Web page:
Fly Tying Extras
As far as fly tying goes, what we've gone over so far is merely the tip of the iceberg. Don't worry, we'll do our best to gradually plug-in fresh information to our blog posts as time goes on. The pages in this section are all about getting the basics out of the way, and before we venture into tying a fly we felt it necessary to go over a few more important points. Click on any of the pictures to enlarge and for detailed instructions.
When tying-in materials, I prefer using as few wraps as possible. Certain flies can get bulky rather quickly, and reducing the amount of thread you wrap with can help keep the mass down. Of course you want to make sure whatever you're putting on the hook stays there, but that doesn't mean you have to use a dozen wraps to do so. I like to use roughly 4 or 5 wraps to tie something down, with extra "bonus wraps" thrown in if the material is especially thick/large or I know I'll have room to play with.
Position your material against the hook shank. In this case, we are using a hackle feather tied-in by its tip.
Keep holding the feather as in Step 1 and tie it down. In many cases I like 4 or 5 thread wraps to secure it. With some items it helps to use a loose wrap to initially "catch" the item without it rolling around the hook shank.
Clip the excess feather close to your wraps.
Dubbing is natural or synthetic fibers that you twist onto your thread. When wrapped around the hook shank, this forms an attractive, buggy-looking body.
When you are ready to use the dubbing, remove a small amount from the package. You generally don't want to use too much as it's harder to work with and will likely result in a bulky, clumpy body.
Twist the dubbing onto the thread with your fingers. Try twisting one direction rather than back and forth. I find that moistening my finger helps with this step.
After the dubbing is neatly twisted onto the thread, you can carefully slide the dubbing up the thread closer to the hook if needed.
Wrap the dubbing around the hook evenly for a nice, clean look.
Some flies only require that hackle be wrapped at one particular area, while for other patterns you may have to "palmer" or wrap it forward with even spacing (such as in our "Tie a Basic Fly" section).
We will be evenly wrapping (or "palmering") the hackle forward. The feather is tied in by the stem at the butt end. Make sure the feather's length is long enough to wrap around the body several times.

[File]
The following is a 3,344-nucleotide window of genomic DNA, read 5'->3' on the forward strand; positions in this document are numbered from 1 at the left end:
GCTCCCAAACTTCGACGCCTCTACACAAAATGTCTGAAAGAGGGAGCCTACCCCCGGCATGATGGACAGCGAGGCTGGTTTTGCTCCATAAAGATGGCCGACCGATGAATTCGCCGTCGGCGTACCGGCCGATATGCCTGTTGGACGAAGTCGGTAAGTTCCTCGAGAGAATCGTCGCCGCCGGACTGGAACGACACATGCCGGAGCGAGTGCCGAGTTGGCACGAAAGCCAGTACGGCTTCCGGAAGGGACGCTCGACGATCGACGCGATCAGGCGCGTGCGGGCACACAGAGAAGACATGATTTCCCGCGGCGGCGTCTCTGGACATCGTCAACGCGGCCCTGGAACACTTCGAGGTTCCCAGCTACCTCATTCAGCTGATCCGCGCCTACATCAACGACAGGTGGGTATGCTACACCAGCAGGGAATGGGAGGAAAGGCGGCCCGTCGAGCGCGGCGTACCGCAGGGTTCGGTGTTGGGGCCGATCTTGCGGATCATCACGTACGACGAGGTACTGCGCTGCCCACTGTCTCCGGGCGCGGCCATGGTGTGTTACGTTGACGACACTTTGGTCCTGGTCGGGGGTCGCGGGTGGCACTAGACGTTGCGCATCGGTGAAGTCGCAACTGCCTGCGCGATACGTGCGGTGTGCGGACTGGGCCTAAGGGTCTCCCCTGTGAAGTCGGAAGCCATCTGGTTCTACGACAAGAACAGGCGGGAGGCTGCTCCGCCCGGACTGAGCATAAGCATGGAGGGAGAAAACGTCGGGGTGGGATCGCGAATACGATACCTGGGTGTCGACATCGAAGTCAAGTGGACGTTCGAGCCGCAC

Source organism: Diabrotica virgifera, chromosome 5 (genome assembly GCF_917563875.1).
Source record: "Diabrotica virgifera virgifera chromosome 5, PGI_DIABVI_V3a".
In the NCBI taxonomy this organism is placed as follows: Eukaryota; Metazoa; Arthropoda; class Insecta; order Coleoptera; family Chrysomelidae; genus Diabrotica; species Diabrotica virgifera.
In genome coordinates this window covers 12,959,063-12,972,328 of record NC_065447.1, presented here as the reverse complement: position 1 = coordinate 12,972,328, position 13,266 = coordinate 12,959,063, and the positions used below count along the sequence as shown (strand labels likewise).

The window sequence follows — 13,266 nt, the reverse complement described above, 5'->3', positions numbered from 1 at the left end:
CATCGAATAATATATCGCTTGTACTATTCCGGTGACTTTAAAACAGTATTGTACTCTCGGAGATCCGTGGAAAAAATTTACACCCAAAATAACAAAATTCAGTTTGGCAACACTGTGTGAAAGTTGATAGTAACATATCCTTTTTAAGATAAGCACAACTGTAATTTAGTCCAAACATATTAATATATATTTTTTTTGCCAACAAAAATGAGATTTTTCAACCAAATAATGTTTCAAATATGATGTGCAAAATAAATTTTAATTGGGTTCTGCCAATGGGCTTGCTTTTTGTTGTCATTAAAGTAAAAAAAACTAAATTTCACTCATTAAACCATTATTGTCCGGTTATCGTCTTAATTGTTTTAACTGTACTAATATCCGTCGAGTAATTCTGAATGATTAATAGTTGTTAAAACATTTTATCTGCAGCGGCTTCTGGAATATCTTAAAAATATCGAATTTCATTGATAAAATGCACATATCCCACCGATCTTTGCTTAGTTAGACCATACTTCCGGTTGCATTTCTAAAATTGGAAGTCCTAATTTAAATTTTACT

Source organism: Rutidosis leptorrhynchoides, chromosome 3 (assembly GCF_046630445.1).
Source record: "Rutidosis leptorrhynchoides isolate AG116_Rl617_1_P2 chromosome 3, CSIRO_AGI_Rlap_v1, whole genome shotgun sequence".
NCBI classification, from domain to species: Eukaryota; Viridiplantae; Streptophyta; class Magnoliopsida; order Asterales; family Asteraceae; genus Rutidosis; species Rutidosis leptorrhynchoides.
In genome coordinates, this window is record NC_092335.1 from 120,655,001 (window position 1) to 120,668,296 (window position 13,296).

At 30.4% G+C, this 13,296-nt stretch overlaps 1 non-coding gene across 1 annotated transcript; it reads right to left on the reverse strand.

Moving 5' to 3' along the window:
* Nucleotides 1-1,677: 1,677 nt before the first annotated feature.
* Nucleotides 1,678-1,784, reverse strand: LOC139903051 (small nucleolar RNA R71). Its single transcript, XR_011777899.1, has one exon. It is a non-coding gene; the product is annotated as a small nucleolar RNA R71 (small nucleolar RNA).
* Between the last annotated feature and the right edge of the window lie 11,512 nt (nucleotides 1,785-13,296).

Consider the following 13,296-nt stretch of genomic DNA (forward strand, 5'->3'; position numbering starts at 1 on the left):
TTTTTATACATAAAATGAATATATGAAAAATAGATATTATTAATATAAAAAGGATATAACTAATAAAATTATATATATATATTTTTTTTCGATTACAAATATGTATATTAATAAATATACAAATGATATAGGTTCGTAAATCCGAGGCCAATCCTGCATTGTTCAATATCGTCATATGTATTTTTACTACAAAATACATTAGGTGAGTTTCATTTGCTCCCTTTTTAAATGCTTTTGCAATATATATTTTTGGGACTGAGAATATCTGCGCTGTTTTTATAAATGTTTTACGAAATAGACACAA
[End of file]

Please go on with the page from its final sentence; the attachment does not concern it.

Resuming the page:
Grab the hackle firmly with your fingers or hackle pliers. I like to position the feather facing sideways rather than flat. Start wrapping forward leaving as much space between each wrap as you desire. If the feather develops a twist while wrapping, you can simply pause and remove the twist before continuing.
When you're done wrapping the feather, take your bobbin and secure the feather with thread wraps. Don't let go of the feather until it's secured!
On some flies (like woolly buggers), you can hold the front hackle fibers back and wrap thread in front to keep them organized.
Using a Whip Finisher
Learning to use a whip finisher is a great skill. It provides a durable, clean knot to finish off your fly in a professional manner!
Without allowing the whip finisher to spin, hook the thread around the tool as shown. It might make things easier to keep a bit of tension on the bobbin with the other hand, too.
Take the thread and put it around the small depression on the other part of the tool while bringing the bobbin above.
Allow the tool's head to spin around to this position. The two threads will now cross.
Lift the tool up into this position (allow the head to spin) while simultaneously bringing the bobbin to the side. Position the bobbin so the intersection of threads is directly on the fly where your knot will go.
Begin to wrap around the fly's head with the tool. As you wrap, allow the head of the tool to spin. I normally go for about 4 or 5 wraps. If you start running out of thread to wrap with, lighten up the tension with your bobbin hand and pull out some more slack with the tool.
With the wraps complete, tilt the handle of the tool so the thread slides off the rear depression but stays on the small hook.
Pull the bobbin away from the fly which will pull in the extra thread being held by the small hook. Pull until all extra thread is removed.
With the thread and hook drawn all the way down to the body of the fly, it's now safe to unhook the tool.
Bring the bobbin back down underneath the knot and pull to tighten. With the knot cinched down tight, clip the thread. Done!